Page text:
In medical school these days, a decent amount of time is devoted to the ethical issues around end-of-life care. I’m a hopeful future neonatologist, so the relevance of the topic to the perinatal period is abundantly clear. We can conjure up images of the 23-week micropreemie lying in an isolette, tiny chest jiggling on high-frequency mechanical ventilation, delicate features overwhelmed by lines and tubes, miniature wrinkled fingers stroked by parents’ gargantuan hands. We ask: What kind of suffering is this baby experiencing? What kind of quality of life will he or she have? But what we don’t talk about much in medical school, or anywhere else for that matter, is the idea of end-of-life care before independent life has even begun.
The day of our anatomy scan was the last day of my third year of medical school. I was 19-weeks pregnant, and we were so excited to have a sibling for our 2-year-old daughter. Chatting with my ultrasound tech as she squeezed the warm jelly onto my abdomen to get started, I asked her what she did when she found something terribly wrong with the fetus—did she tell the parents that she was seeing a problem, or did she leave it to the maternal-fetal medicine doctor to come in and break the news?
When the doctor came in and started talking—“obstructive uropathy,” “distal urethra appears to be involved,” “very echogenic kidneys,” “massive bladder dilation,” “concerned about the baby’s lung development”—I could feel the exam table shake underneath me as I heaved and sobbed. As she scanned, I could see our son up there on the high-definition wall-mounted monitor in stark black and white, bouncing up and down each time I cried.
After the ultrasound, we spent the afternoon talking to the maternal-fetal medicine doctors, along with the genetic counselor who is always called in after parents receive an unexpected fetal diagnosis. Our baby had what is called a bladder outlet obstruction, meaning that the urine that was being stored in his bladder was unable to exit. The bladder fills and fills with urine, until it backs up all the way to the kidneys, where the urine is produced in the first place. Over time, this causes the kidneys to become massively distended, eventually resulting in irreversible damage.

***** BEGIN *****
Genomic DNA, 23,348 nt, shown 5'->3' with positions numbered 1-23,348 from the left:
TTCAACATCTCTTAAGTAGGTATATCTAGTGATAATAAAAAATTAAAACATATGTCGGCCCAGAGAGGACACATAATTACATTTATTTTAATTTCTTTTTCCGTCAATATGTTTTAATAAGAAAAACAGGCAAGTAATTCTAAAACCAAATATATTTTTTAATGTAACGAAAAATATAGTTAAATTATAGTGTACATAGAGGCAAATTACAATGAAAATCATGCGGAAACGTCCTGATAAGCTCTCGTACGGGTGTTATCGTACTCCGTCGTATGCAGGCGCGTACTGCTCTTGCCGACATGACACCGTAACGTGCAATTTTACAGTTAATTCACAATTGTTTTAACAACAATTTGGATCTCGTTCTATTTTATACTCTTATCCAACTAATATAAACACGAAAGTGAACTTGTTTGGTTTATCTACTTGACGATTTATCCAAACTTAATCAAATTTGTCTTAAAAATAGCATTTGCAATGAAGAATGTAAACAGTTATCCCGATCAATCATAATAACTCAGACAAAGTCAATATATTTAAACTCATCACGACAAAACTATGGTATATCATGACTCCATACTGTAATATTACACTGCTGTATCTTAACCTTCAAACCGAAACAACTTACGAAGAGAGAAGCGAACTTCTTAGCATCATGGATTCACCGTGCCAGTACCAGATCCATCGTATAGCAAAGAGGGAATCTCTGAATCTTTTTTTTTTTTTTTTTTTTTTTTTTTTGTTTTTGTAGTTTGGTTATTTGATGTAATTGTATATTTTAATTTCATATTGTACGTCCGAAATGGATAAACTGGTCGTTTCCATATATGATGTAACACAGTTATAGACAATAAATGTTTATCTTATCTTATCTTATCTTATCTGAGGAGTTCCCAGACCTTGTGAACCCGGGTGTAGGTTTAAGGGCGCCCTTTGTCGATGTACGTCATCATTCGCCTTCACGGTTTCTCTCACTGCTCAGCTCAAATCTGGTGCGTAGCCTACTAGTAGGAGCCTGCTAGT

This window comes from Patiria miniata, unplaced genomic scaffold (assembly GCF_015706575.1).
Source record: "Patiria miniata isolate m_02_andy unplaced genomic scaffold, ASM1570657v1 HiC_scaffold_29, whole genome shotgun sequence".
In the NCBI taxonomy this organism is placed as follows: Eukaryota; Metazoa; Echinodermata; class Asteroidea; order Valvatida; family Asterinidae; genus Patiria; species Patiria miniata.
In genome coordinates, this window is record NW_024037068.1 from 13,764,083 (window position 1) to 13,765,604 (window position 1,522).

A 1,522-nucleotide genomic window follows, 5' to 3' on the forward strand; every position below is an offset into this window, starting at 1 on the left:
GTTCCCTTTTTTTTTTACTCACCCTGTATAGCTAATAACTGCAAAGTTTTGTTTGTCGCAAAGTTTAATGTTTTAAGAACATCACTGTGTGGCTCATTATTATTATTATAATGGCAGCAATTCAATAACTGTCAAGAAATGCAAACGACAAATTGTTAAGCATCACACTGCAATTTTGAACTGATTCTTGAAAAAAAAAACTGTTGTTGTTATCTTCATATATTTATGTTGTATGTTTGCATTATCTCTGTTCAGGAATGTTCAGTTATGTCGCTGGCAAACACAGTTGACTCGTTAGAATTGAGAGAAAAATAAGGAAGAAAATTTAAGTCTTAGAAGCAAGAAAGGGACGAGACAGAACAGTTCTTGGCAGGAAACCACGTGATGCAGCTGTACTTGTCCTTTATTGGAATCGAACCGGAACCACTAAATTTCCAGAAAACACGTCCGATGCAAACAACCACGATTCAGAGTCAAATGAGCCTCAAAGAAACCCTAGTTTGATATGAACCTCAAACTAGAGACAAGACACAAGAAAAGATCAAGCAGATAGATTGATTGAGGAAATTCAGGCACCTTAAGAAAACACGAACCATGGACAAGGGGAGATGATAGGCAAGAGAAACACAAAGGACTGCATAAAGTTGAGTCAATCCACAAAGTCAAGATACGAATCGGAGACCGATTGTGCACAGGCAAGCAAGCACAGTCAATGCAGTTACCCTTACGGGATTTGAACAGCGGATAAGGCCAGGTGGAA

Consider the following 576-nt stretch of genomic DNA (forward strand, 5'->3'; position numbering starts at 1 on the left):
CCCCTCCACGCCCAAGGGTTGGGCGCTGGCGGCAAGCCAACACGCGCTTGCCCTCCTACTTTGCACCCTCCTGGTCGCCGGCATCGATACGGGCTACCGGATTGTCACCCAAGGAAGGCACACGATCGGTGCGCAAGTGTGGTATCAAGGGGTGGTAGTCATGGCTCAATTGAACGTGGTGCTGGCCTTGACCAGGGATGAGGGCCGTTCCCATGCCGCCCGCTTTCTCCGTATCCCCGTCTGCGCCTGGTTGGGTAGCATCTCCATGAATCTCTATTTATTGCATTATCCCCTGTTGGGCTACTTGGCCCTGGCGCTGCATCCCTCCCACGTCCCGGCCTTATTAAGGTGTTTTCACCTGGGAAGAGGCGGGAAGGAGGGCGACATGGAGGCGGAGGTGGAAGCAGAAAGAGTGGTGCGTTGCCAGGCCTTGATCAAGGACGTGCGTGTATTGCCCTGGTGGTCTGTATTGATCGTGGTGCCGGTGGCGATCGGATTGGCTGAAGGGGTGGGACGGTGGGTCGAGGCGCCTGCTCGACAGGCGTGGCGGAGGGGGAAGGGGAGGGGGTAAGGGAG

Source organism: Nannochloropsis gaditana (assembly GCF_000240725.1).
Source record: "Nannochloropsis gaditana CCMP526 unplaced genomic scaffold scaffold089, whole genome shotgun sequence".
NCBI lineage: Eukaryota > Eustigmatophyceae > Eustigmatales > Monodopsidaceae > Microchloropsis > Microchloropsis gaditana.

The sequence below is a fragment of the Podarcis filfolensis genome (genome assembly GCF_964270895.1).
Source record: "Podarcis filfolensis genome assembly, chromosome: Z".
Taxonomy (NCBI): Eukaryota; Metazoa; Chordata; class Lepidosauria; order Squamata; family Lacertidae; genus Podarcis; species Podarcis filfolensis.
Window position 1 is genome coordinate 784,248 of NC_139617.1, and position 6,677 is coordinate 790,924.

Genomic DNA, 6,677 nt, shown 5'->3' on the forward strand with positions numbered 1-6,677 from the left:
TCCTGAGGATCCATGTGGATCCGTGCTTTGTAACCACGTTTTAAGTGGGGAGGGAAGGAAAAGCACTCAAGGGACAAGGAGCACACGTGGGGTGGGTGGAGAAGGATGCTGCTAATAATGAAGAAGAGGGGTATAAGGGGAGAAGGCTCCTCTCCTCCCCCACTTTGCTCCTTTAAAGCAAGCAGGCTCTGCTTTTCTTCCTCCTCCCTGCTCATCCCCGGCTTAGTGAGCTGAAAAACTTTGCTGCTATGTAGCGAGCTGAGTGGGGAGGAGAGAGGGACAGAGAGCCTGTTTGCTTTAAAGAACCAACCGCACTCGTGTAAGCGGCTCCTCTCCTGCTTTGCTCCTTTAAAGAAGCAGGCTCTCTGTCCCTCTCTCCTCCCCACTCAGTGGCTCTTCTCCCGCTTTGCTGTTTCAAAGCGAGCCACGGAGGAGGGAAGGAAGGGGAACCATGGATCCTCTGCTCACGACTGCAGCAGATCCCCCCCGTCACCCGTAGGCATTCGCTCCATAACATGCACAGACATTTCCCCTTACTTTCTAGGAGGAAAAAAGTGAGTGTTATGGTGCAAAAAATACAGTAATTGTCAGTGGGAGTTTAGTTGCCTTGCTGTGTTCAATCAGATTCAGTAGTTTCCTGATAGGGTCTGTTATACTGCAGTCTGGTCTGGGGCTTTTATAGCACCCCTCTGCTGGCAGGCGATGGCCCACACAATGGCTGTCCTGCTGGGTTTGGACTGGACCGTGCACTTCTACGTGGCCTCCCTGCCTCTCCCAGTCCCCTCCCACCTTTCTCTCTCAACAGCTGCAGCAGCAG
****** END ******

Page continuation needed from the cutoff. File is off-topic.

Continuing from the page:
The amniotic fluid surrounding a fetus is made up of urine produced by the fetal kidneys. Fetal lung development depends on having appropriate amniotic fluid levels, particularly during certain critical periods of lung development in the second trimester. When the kidneys are damaged or the bladder is obstructed, lung development can be irreversibly halted.
As with most of medicine, prenatal diagnosis is a combination of art and science. There are ways to visualize, quantify, and predict kidney and lung function prenatally, but all of these data points have their limits. You can see kidney damage on the ultrasound a few ways, such as by how bright the kidneys appear (their “echogenicity”) and how distended they are, and by how much amniotic fluid there is surrounding the fetus. Lung development is trickier, though predictions can be made based on the level of kidney damage, the size of the lungs on the ultrasound or other imaging modalities, and the amniotic fluid status.
Our conversations that afternoon narrowed in quickly on prognosis. For our baby, there was a fairly wide range of possibilities. The essential facts were that he had extremely severe damage to both of his kidneys, to his bladder, and to his urethra, which drains the urine from the bladder. Because of his gestational age, it was a near certainty that his lung development had been seriously compromised. It was possible that he would be stillborn, meaning that he would die in utero at some point during the pregnancy or during labor and delivery. It was possible that I would go into preterm labor with him, and it was possible that the pregnancy would go all the way to term.